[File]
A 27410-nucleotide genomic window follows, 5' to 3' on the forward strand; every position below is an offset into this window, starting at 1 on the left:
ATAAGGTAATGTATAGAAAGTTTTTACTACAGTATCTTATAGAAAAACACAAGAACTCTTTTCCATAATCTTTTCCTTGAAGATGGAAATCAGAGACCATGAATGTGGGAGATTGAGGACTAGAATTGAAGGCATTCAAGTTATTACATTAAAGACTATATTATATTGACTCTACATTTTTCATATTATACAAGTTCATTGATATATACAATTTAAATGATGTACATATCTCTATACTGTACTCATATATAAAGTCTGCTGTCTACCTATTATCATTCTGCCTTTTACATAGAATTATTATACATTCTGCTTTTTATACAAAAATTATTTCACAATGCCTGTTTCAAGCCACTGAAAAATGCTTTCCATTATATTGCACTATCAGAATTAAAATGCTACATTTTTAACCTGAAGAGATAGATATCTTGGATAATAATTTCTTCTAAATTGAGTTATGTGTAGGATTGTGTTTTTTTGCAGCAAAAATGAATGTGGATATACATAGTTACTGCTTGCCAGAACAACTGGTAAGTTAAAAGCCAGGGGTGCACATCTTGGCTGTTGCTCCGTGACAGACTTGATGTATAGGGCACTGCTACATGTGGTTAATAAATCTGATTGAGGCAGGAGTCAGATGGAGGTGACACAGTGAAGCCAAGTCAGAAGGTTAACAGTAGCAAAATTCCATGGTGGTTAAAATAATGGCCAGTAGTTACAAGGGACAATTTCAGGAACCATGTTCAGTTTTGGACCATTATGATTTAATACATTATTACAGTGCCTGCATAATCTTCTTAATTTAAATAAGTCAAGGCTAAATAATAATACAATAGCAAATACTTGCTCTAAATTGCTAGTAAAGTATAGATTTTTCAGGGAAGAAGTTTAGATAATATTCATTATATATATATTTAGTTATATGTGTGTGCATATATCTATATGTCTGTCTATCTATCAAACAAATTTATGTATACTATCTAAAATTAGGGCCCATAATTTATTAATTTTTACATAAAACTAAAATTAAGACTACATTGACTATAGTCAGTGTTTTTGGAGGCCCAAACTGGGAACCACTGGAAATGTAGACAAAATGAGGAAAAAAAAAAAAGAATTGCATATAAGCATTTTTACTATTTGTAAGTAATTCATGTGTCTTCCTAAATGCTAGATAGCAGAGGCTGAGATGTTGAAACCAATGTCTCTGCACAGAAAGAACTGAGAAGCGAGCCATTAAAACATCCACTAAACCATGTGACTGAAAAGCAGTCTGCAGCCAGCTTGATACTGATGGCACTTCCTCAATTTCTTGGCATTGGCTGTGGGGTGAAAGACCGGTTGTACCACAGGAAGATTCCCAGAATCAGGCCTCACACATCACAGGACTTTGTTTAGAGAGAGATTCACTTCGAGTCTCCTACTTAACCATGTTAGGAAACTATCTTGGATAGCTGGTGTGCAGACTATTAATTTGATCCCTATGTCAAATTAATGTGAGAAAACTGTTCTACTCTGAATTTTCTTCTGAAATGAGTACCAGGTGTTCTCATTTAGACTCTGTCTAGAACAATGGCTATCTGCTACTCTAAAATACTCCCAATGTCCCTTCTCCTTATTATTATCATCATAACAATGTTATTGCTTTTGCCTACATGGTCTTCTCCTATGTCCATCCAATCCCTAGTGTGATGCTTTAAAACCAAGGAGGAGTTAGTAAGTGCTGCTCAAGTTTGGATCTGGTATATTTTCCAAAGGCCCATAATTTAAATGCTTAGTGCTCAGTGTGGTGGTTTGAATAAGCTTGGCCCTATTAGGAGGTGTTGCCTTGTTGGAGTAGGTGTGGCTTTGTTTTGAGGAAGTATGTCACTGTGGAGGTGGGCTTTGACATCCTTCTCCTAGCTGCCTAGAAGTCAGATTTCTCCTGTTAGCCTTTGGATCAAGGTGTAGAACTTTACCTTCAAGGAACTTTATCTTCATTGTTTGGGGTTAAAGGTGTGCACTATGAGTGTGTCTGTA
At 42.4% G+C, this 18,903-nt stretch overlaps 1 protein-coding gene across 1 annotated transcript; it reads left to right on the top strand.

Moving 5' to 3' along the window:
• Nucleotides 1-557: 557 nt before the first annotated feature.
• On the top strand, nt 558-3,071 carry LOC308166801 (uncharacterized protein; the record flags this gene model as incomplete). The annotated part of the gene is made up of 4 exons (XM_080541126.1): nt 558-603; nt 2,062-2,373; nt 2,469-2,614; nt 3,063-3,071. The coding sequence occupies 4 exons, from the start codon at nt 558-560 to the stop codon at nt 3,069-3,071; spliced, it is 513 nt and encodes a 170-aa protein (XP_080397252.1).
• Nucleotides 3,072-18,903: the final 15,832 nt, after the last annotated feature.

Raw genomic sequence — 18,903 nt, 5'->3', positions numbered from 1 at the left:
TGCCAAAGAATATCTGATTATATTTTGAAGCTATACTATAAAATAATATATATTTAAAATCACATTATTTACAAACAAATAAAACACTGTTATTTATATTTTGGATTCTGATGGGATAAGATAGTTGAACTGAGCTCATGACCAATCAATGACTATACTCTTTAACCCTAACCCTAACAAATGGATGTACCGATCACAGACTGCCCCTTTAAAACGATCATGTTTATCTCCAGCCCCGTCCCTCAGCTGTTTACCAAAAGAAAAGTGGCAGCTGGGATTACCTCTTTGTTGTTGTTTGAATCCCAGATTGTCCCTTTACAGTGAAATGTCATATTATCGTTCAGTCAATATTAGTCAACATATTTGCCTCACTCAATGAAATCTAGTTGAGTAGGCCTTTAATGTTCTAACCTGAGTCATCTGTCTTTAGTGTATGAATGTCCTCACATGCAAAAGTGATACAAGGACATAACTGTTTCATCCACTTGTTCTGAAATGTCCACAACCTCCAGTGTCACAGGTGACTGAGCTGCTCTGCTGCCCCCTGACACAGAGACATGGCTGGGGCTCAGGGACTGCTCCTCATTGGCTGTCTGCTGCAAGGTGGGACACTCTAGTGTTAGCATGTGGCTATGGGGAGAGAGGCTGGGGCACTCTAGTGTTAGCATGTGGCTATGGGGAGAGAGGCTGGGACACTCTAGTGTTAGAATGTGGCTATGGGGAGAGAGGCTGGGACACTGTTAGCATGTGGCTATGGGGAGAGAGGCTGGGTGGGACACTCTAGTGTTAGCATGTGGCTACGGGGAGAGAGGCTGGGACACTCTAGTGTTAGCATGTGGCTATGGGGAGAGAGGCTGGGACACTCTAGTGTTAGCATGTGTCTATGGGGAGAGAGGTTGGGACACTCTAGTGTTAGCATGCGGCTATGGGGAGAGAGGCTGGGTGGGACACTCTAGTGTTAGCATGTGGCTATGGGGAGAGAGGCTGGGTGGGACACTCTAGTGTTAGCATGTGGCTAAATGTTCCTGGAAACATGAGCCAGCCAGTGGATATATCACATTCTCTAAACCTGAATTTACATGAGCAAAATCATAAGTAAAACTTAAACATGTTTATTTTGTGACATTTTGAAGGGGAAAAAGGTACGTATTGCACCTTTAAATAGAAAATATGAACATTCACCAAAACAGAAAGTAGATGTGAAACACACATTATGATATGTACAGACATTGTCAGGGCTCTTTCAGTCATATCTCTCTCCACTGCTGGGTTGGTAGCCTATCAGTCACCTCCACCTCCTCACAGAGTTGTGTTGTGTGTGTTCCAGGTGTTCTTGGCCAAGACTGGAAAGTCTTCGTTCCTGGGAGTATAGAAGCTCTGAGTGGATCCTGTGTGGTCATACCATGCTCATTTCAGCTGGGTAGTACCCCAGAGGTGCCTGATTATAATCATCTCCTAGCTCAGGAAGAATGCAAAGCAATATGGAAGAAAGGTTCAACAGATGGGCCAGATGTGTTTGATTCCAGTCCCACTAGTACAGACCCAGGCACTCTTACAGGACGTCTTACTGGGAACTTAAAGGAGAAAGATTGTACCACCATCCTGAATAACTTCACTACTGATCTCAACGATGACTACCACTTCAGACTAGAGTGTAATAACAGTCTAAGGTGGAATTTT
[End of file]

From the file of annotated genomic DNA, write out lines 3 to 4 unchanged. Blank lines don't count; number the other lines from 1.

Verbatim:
At 42.4% G+C, this 18,903-nt stretch overlaps 1 protein-coding gene across 1 annotated transcript; it reads left to right on the top strand.

Moving 5' to 3' along the window: